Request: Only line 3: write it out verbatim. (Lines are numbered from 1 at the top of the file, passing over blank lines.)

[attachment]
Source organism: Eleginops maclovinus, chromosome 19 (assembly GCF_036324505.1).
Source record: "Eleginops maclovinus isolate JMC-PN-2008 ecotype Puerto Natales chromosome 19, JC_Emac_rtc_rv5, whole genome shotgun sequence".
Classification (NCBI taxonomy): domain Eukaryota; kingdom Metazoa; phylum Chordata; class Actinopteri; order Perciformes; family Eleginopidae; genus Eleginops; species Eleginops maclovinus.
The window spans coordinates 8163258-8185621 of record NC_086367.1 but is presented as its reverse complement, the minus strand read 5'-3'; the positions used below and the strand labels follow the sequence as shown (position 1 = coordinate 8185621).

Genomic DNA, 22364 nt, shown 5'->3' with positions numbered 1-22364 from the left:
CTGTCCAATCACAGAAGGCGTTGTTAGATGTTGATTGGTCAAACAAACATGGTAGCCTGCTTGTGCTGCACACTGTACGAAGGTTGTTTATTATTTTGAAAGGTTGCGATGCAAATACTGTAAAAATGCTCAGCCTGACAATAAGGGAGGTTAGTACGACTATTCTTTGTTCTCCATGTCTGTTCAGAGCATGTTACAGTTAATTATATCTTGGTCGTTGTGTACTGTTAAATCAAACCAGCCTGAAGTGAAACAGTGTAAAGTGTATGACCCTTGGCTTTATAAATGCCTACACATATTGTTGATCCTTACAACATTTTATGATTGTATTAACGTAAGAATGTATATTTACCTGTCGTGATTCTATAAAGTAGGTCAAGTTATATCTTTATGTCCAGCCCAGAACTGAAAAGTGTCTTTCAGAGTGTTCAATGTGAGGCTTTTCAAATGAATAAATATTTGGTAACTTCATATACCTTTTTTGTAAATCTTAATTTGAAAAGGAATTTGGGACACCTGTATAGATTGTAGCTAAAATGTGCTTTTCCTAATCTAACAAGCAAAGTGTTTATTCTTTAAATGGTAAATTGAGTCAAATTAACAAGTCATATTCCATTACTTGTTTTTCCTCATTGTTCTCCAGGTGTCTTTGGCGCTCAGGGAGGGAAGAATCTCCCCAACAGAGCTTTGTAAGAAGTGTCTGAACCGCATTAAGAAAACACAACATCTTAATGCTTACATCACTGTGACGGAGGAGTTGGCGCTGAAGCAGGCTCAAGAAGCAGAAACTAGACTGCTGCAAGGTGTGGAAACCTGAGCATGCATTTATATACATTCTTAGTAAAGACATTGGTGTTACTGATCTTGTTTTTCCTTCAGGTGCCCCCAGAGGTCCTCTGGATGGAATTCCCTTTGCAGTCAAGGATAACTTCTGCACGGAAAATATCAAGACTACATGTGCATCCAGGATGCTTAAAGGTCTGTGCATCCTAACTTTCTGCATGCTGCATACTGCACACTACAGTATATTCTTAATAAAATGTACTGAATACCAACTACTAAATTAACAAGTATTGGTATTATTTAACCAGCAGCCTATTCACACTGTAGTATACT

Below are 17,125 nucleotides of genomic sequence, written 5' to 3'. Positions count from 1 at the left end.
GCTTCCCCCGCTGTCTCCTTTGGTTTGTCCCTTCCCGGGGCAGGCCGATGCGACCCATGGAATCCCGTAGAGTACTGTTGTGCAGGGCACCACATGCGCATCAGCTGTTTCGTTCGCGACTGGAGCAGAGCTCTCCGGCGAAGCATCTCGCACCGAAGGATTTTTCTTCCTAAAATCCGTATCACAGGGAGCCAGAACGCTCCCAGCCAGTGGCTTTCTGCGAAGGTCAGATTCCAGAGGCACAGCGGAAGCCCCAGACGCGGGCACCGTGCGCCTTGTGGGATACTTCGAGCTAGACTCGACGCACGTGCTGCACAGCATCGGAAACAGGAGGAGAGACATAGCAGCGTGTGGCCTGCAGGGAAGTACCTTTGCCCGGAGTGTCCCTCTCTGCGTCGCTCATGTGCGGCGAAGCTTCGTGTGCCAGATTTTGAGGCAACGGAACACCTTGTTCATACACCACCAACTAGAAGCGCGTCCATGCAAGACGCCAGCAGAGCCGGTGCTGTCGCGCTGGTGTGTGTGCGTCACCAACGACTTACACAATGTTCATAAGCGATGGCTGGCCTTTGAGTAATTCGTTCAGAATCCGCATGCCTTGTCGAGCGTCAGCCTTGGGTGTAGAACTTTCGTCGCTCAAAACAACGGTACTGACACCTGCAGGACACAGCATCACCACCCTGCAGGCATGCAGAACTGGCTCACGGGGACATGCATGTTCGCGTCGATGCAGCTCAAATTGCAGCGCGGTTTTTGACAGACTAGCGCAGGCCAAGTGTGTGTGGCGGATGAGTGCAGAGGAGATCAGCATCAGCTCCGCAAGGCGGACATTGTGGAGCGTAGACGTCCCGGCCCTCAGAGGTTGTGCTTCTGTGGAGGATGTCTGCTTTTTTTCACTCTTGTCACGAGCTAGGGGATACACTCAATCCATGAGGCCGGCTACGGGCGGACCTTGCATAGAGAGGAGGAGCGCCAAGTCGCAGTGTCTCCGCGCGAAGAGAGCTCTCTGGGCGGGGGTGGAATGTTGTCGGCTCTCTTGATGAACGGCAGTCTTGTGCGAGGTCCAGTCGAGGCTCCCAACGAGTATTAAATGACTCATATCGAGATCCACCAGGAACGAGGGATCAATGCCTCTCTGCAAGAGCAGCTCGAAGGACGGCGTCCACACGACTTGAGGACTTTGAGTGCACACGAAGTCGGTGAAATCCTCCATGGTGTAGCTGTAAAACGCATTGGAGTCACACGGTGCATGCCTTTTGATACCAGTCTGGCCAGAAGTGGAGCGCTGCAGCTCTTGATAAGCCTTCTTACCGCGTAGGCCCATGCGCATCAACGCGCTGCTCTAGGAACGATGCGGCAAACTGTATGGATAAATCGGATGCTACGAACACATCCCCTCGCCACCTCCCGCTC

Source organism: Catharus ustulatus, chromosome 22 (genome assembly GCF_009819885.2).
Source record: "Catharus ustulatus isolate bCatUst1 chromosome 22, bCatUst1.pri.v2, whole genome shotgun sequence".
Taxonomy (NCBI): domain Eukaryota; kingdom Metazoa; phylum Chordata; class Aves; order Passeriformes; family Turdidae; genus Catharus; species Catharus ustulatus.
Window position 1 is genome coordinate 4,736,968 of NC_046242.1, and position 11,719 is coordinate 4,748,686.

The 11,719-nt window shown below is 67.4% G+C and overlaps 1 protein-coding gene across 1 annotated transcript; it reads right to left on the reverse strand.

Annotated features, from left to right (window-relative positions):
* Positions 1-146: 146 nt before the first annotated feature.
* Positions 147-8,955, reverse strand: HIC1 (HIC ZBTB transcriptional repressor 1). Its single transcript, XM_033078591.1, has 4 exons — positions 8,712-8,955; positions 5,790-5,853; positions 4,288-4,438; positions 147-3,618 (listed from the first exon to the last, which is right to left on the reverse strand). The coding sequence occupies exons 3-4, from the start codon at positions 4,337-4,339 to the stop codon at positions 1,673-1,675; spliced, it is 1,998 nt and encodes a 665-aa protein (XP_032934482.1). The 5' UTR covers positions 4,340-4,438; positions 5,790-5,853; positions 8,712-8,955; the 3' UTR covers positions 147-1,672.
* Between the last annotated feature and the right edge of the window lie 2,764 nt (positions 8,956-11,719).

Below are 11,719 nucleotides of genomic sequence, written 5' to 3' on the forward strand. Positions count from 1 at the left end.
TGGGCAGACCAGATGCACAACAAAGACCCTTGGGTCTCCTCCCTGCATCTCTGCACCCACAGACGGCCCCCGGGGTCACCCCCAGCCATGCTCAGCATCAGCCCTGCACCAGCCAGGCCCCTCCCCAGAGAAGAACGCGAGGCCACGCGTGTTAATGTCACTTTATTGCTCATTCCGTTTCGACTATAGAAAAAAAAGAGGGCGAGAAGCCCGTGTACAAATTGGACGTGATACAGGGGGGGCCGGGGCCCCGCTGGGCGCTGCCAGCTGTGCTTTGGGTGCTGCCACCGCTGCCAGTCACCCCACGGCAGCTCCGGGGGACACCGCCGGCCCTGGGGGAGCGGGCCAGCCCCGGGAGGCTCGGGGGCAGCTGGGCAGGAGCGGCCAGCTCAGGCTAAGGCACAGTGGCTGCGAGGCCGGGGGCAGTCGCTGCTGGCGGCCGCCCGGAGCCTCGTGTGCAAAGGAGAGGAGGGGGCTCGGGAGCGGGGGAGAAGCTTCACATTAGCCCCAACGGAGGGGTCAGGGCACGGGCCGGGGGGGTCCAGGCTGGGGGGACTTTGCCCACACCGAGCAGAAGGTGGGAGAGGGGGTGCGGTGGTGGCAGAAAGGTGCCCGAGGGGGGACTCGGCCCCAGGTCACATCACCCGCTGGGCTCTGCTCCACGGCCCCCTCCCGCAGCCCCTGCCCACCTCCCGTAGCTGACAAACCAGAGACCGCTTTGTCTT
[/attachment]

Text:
Classification (NCBI taxonomy): domain Eukaryota; kingdom Metazoa; phylum Chordata; class Actinopteri; order Perciformes; family Eleginopidae; genus Eleginops; species Eleginops maclovinus.